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What are bullying and harassment? 
 
We believe that bullying and harassment are never okay. Bullying and harassment are contrary to the Equality Act 2010 and the University’s Student Disciplinary Procedure (Non-Academic) and Dignity at Work Policy.  For staff, these behaviours are also contrary to the Equality, Diversity and Inclusion in Employment Policy.  For staff, these behaviours are also contrary to the Equality, Diversity and Inclusion in Employment Policy
 
Bullying is offensive, intimidating, malicious or insulting behaviour, an abuse or misuse of power to undermine, humiliate, denigrate or injure the recipient. The behaviour or treatment may relate to a person’s gender, disability, gender re-assignment or gender identity, race, religion, sexual orientation, age or any other protected characteristic.
 
Bullying does not need to be deliberate; someone may demonstrate bullying behaviour, without intending to. Bullying may be obvious or it may be more covert. Whichever form it takes, it is unwarranted and unwelcome to the individual and will often cause embarrassment, fear, humiliation or distress to an individual or group of individuals. 
 
Bullying can take the form of physical, verbal and non-verbal conduct. Non-verbal conduct includes postings on social media outlets. Bullying may include, by way of example: 
 
  • shouting at, being sarcastic towards, ridiculing or demeaning others 
  • physical or psychological threats 
  • overbearing and intimidating levels of supervision 
  • inappropriate and/or derogatory remarks about someone's performance 
  • abuse of authority or power by those in positions of seniority 
  • deliberately excluding someone from meetings or communications without good reason. 
 
Legitimate, reasonable and constructive criticism of performance or behaviour, or reasonable instructions given, will not amount to bullying on their own. 
 
Harassment is behaviour which is unwanted and which violates a person’s dignity or creates an intimidating, hostile, degrading, humiliating or offensive environment. The views of the person who is being subjected to the unwanted behaviour are important when considering whether something constitutes harassment.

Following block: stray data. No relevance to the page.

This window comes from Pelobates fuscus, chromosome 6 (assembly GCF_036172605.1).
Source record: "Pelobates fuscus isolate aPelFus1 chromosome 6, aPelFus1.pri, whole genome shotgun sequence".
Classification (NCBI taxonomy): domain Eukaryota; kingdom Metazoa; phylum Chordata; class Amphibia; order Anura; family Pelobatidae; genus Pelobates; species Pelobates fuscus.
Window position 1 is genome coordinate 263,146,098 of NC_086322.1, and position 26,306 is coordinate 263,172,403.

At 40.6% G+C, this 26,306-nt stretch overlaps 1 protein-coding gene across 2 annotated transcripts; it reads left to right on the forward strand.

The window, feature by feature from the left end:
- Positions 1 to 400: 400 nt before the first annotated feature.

Harassment may involve sexual harassment or be related to a protected characteristic such as age, disability, gender reassignment, pregnancy or maternity, race, colour, nationality, ethnic or national origin, religion or belief, sex or sexual orientation. Find out more about sexual harassment
 
Electronic harassment can take place through electronic media, for example, email, instant messaging, social networking websites (e.g. Facebook, Twitter, blogs), or text messages. When sending emails or other electronic communications, staff and students should consider the content, language and appropriateness of such communications. 
 
Some forms of harassment are considered a Hate Crime.  A hate incident or crime is any act of violence or hostility against a person or property that is motivated by hostility or prejudice towards a person due to a particular protected characteristic. Find out more on hate crime. 
 
Harassment may include, for example: 
 
  • unwanted physical conduct or ‘horseplay’, including touching, pinching, pushing, grabbing, brushing past someone, invading their personal space and more serious forms of physical or sexual assault 
  • offensive or intimidating comments or gestures, or insensitive jokes or pranks 
  • mocking, mimicking or belittling a person’s disability 
  • racist, sexist, homophobic or ageist jokes, or derogatory or stereotypical remarks about a particular ethnic or religious group or gender 
  • outing or threatening to out someone as gay, lesbian, bisexual or trans 
  • ignoring or shunning someone, for example, by deliberately excluding them from a conversation or a social activity. 
 
A person may be harassed even if they were not the intended "target". For example, a person may be harassed by racist jokes about a different ethnic group if they create an offensive environment. 
 
The Equality and Human Rights Commission (EHRC) provides further information on unlawful harassment. 
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